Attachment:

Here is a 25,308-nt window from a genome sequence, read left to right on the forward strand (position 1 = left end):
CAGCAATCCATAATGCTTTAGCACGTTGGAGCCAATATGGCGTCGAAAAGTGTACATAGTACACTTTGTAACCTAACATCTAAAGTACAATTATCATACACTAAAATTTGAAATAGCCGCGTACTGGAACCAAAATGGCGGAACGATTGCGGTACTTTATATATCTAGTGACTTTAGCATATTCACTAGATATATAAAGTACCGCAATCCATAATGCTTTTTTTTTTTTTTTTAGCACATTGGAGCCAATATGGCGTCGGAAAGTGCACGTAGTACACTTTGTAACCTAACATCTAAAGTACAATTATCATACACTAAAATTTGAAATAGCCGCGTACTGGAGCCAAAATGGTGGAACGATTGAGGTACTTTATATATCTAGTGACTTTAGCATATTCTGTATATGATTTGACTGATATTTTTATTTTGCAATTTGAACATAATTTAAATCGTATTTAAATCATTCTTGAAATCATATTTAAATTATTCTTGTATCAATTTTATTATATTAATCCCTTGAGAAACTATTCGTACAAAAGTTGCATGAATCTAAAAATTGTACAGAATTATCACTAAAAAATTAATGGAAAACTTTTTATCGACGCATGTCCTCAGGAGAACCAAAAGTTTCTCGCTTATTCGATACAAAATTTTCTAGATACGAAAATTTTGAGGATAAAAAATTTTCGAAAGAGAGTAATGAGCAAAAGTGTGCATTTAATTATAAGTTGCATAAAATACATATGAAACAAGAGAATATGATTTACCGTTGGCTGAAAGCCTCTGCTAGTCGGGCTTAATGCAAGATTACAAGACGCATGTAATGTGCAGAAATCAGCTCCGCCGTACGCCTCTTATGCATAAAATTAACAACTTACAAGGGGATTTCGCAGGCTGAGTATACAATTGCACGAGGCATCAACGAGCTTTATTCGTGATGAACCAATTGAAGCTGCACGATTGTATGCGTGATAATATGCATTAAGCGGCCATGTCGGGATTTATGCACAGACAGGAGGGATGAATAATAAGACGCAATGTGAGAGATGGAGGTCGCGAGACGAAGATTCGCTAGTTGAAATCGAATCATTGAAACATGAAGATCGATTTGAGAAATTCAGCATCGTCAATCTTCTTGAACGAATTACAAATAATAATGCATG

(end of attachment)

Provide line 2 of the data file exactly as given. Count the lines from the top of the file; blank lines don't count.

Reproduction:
CAGCAATCCATAATGCTTTAGCACGTTGGAGCCAATATGGCGTCGAAAAGTGTACATAGTACACTTTGTAACCTAACATCTAAAGTACAATTATCATACACTAAAATTTGAAATAGCCGCGTACTGGAACCAAAATGGCGGAACGATTGCGGTACTTTATATATCTAGTGACTTTAGCATATTCACTAGATATATAAAGTACCGCAATCCATAATGCTTTTTTTTTTTTTTTTAGCACATTGGAGCCAATATGGCGTCGGAAAGTGCACGTAGTACACTTTGTAACCTAACATCTAAAGTACAATTATCATACACTAAAATTTGAAATAGCCGCGTACTGGAGCCAAAATGGTGGAACGATTGAGGTACTTTATATATCTAGTGACTTTAGCATATTCTGTATATGATTTGACTGATATTTTTATTTTGCAATTTGAACATAATTTAAATCGTATTTAAATCATTCTTGAAATCATATTTAAATTATTCTTGTATCAATTTTATTATATTAATCCCTTGAGAAACTATTCGTACAAAAGTTGCATGAATCTAAAAATTGTACAGAATTATCACTAAAAAATTAATGGAAAACTTTTTATCGACGCATGTCCTCAGGAGAACCAAAAGTTTCTCGCTTATTCGATACAAAATTTTCTAGATACGAAAATTTTGAGGATAAAAAATTTTCGAAAGAGAGTAATGAGCAAAAGTGTGCATTTAATTATAAGTTGCATAAAATACATATGAAACAAGAGAATATGATTTACCGTTGGCTGAAAGCCTCTGCTAGTCGGGCTTAATGCAAGATTACAAGACGCATGTAATGTGCAGAAATCAGCTCCGCCGTACGCCTCTTATGCATAAAATTAACAACTTACAAGGGGATTTCGCAGGCTGAGTATACAATTGCACGAGGCATCAACGAGCTTTATTCGTGATGAACCAATTGAAGCTGCACGATTGTATGCGTGATAATATGCATTAAGCGGCCATGTCGGGATTTATGCACAGACAGGAGGGATGAATAATAAGACGCAATGTGAGAGATGGAGGTCGCGAGACGAAGATTCGCTAGTTGAAATCGAATCATTGAAACATGAAGATCGATTTGAGAAATTCAGCATCGTCAATCTTCTTGAACGAATTACAAATAATAATGCATG